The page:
From driving around the streets of Brisbane as an Austereo promo person, to leading commercial partnerships for one of Australia’s largest media companies, Nine’s Lizzie Young is no stranger to the evolution of the nation’s media landscape. She’s been a major contributor.
Loyal, dedicated and direct. Lizzie Young is more than just a media sales executive. Over the course of her career she has built divisions from scratch, helped unify opposing teams, rallied behind charities and become a leader for women in the industry.
If that’s not enough, she’s also been part of two major mergers both locally and abroad. It’s fair to say Young has a unique perspective of the evolution of media.
The good news is she would be unwilling to trade it for anything, except for travelling the world crafting the ultimate guidebook for how and what to pack when visiting specific locations. The Lonely Planet equivalent to destination packing.
Young spent most of her youth in Brisbane. An only child, Young attended a private school for girls before heading off to the University of Queensland to study a degree in economics.
After 12 months of crunching the numbers, she decided it just wasn’t for her, so she switched to journalism.
Despite spending the rest of her career in driving the commercial aspects of media, Young’s first role was in the digital newsroom of the ABC.
“The last six months of my degree were spent in the ABC digital news room in Brisbane, back when online journalism was at the very beginning. We were on the DOS operating system with floppy disks on these massive machines,” Young says. “I stayed there for six months to finish my degree, but I needed something with more vibe. I went to B105 which was an Austereo owned radio station.”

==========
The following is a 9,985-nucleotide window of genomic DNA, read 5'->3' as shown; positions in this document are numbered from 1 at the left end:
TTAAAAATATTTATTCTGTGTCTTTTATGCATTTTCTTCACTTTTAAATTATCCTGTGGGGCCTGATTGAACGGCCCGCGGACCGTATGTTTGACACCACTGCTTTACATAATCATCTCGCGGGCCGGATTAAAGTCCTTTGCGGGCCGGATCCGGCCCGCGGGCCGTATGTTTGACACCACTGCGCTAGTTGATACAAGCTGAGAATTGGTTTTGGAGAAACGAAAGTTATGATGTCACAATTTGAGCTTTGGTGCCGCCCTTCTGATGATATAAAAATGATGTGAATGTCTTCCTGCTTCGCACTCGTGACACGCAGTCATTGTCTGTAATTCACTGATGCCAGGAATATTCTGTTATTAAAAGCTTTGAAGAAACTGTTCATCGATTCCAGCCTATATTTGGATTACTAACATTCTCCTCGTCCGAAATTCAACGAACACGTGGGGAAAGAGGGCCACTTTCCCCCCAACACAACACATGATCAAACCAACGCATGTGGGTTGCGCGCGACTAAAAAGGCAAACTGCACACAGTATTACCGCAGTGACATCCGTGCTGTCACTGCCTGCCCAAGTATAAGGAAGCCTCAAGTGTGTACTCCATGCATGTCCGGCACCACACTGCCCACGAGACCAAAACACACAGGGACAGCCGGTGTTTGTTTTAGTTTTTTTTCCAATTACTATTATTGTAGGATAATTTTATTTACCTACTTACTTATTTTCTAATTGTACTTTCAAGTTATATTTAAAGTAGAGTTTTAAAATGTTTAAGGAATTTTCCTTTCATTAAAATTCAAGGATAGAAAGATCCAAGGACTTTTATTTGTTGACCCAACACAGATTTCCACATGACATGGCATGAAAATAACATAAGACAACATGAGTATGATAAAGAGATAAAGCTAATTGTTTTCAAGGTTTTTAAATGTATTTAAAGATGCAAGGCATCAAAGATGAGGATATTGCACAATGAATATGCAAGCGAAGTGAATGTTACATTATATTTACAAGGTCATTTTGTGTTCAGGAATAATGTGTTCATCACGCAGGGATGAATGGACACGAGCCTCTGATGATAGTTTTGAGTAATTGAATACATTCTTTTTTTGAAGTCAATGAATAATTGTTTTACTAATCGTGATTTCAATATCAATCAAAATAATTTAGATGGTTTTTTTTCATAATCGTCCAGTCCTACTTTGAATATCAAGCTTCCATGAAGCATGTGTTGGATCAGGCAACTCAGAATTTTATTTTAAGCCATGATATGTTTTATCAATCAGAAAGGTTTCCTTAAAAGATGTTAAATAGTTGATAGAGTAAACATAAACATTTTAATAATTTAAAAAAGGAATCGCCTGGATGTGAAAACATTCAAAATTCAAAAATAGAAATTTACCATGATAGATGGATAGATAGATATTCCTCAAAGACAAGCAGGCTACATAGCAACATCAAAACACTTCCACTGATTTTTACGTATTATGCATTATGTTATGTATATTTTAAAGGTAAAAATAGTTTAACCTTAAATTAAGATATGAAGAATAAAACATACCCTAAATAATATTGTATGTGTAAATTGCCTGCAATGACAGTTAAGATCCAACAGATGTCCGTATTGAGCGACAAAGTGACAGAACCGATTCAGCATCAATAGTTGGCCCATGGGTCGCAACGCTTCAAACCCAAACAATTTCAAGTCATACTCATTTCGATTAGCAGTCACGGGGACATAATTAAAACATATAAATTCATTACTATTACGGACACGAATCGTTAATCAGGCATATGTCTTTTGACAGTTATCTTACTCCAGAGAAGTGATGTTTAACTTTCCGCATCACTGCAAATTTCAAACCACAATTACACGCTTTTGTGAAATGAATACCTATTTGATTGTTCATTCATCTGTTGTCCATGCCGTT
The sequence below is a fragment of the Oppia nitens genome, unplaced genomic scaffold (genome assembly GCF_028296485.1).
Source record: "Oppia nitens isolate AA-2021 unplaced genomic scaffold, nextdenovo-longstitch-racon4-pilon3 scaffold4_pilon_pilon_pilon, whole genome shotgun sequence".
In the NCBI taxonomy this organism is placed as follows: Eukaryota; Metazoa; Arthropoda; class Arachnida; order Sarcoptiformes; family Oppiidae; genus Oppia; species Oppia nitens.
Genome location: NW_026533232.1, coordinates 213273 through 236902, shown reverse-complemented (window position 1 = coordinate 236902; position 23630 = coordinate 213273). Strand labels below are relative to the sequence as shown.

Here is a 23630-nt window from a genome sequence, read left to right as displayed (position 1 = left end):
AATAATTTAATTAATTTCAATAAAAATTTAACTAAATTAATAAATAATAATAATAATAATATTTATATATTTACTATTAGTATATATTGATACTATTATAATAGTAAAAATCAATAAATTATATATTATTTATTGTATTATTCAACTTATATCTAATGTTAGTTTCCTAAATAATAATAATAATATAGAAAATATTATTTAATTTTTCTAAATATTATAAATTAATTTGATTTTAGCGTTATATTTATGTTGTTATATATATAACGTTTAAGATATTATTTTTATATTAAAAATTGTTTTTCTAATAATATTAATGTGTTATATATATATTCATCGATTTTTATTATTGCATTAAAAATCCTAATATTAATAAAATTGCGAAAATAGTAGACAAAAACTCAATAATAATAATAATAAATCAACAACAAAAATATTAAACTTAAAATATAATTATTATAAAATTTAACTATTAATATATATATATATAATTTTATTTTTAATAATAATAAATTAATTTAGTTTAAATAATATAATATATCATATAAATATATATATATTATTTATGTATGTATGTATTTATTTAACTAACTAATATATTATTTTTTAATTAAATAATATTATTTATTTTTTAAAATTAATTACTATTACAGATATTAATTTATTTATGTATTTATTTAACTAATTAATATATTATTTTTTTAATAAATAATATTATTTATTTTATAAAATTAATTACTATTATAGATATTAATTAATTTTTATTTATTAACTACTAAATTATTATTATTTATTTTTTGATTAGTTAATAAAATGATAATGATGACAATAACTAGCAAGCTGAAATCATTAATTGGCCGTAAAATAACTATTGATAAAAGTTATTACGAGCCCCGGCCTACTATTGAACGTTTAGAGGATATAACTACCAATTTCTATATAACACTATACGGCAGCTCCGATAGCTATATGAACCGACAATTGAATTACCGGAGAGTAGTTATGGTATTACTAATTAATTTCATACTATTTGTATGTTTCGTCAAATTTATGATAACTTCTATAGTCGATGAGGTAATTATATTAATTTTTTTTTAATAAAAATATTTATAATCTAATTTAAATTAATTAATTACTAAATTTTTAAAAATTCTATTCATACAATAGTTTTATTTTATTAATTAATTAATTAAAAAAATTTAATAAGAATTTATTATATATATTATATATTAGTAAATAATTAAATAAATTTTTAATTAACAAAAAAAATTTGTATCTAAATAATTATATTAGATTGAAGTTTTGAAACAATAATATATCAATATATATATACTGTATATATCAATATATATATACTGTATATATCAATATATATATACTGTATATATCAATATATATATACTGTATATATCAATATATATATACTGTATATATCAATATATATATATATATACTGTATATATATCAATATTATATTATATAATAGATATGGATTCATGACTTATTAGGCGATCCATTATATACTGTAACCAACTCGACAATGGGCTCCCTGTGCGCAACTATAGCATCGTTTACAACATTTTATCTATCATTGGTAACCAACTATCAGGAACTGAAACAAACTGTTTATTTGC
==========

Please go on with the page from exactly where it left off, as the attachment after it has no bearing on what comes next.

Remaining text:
From there Young would become a member of the marketing and promotions team and was given the moniker of “Dizzy Lizzie”.
During her time with the station she would also take to the airwaves as an announcer, mainly on the late night show, where she encountered her fair share of strange encounters.
“You’d have the weirdest people calling up. Someone called and proposed to me who I’d never even met,” Young says.
“Radio was a bit of a wild, wild west. Radio stations, particularly B105, were an important institution in Brisbane. You’d get stopped in the street because people would recognise that you were on air.”
Young says marketing immediately sparked her interest over journalism, finding it was a case of reporting facts versus using creativity to develop new and exciting concepts.
Eventually after “bouncing around” Austereo for a few years, moving between Sydney and Brisbane, Young found the right time to try something new and explore opportunities in London.
She describes the early experience as “really hard”, as she searched to find a job while only holding a working holiday visa.
Eventually she would find a role in what is now known as Global Radio, which at the time already had a lot of Australians on staff.
Young describes a long interview process that culminated in her overhearing the phrase “she’s not another bloody Australian is she?” just as she walked into the office.
That man would turn out to be Nova Entertainment’s current group commercial officer Peter Charlton. Despite the early hiccup, Young says Charlton has remained one of her closest friends and mentors throughout her career.
“I’d come out of promotions and marketing in Australia, and in England it was about commercialising content, so it was all about money and revenue numbers,” Young says.